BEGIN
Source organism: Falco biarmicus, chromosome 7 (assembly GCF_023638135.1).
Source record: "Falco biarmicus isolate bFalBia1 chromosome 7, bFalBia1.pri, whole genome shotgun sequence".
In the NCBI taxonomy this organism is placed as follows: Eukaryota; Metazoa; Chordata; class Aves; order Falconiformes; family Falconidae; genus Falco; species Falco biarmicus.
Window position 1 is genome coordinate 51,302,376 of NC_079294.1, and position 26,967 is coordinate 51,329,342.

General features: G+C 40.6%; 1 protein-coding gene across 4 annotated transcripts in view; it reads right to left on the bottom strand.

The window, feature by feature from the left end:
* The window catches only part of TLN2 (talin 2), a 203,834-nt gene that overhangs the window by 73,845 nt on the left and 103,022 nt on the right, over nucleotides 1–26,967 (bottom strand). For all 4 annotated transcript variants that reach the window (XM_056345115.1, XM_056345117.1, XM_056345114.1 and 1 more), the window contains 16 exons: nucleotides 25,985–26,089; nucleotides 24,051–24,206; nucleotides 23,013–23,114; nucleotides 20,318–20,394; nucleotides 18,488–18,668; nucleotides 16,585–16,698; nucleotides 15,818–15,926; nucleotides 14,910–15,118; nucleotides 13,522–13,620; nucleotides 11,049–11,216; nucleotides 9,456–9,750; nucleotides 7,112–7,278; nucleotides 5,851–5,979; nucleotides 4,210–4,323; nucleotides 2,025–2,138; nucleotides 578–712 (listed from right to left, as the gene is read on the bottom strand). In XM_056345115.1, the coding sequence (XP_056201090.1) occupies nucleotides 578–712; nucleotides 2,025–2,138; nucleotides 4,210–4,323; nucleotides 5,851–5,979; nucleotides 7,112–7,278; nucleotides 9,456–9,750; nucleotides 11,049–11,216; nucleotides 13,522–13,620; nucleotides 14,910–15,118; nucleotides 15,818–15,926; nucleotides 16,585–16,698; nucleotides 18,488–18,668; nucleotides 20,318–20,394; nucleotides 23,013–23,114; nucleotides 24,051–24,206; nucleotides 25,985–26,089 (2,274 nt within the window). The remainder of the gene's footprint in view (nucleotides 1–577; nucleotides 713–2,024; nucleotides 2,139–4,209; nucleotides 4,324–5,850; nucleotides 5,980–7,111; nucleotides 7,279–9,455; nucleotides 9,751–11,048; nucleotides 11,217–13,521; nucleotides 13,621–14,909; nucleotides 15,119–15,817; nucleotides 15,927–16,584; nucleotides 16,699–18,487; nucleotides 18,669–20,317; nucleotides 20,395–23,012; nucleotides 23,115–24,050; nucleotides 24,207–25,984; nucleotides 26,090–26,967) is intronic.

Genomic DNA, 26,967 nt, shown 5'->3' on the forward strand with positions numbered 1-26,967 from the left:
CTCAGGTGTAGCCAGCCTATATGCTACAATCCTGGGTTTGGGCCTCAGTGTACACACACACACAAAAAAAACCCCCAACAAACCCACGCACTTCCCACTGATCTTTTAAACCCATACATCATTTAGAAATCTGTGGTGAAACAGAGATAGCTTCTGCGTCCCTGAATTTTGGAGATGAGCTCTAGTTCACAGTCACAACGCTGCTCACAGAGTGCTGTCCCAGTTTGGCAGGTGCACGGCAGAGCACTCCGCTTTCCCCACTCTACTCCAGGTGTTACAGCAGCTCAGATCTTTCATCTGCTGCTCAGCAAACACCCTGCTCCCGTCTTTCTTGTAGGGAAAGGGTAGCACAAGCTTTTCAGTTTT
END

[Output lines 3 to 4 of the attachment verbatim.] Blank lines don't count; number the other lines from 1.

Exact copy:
In the NCBI taxonomy this organism is placed as follows: Eukaryota; Metazoa; Chordata; class Aves; order Falconiformes; family Falconidae; genus Falco; species Falco biarmicus.
Window position 1 is genome coordinate 51,302,376 of NC_079294.1, and position 26,967 is coordinate 51,329,342.